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Axing Access: Emergent Limits on Public Lands Development

John C. Martin, Sarah Bordelon, Proceedings of 57th Annual Rocky Mountain Mineral Law Institute (2011)

Like so many federal land management issues, access is site-specific. The governing statutes, surface management agency, local ecosystem issues, environmental attitudes, and type of development sought all play a role in whether—and with how much difficulty—access across federal lands will be granted. However, since the environmental movement of the 1960s and 1970s that saw the adoption of various conservation laws, most notably the Federal Land Policy and Management Act (FLPMA),2 access has become more difficult to obtain. With a few notable exceptions, the last decade has been no different, and current trends indicate that development interests seeking access across public lands will continue to encounter procedural and substantive challenges.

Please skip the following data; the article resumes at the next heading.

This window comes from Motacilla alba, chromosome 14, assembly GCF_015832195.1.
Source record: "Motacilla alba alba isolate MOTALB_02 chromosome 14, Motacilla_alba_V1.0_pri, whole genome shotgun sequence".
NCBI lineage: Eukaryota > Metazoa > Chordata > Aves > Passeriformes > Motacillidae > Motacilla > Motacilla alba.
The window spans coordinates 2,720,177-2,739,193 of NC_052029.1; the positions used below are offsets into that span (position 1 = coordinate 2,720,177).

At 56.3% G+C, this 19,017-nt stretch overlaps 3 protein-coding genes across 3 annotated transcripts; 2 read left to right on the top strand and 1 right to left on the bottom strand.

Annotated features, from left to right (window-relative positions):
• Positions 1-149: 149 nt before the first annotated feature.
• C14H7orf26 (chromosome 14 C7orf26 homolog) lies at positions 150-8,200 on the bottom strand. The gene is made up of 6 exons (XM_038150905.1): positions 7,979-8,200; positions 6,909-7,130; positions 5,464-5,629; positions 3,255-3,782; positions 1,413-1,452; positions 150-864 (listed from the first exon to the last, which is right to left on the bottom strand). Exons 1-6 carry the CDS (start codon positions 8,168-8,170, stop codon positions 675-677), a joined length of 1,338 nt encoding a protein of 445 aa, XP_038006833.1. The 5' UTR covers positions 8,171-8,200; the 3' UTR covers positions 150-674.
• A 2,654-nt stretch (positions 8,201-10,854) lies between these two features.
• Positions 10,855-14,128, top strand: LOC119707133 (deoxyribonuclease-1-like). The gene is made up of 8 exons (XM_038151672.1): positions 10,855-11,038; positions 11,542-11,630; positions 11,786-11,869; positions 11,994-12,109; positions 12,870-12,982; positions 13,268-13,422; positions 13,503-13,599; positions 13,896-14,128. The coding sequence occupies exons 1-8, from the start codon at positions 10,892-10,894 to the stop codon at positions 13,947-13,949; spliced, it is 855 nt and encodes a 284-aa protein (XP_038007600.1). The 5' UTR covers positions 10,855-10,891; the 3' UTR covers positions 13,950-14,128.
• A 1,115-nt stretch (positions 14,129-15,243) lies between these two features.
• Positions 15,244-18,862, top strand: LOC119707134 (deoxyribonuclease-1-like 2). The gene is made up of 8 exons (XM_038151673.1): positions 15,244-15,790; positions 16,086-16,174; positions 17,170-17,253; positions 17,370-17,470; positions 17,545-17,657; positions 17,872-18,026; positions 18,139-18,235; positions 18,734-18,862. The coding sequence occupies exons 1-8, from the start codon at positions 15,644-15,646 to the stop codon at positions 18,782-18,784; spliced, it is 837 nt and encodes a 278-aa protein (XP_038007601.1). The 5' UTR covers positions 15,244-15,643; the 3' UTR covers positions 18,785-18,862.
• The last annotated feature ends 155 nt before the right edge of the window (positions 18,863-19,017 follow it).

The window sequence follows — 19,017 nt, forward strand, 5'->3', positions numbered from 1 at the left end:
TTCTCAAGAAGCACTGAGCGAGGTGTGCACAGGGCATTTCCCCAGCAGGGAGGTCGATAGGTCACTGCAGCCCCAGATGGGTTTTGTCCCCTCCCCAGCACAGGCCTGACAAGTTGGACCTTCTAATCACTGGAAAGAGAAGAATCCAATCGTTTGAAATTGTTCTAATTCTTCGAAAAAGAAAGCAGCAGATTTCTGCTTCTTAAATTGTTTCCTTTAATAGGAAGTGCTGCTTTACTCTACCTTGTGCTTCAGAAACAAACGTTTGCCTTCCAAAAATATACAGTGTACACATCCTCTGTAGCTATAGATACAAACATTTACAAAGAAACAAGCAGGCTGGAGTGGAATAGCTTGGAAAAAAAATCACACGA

This chapter provides an overview of current trends related to access across federal public lands for resource development. Section 27.02 provides a brief overview of historic access policies and the substantial changes in the federal governments approach to access issues in the 1970s, before discussing the primary statutes and legal theories governing access issues. Section 27.02 concludes by summarizing some of the key access issues in the first decade of this century. Section 27.03 provides an overview of relevant access issues for each of the four major land management agencies: the U.S. Forest Service, the National Park Service,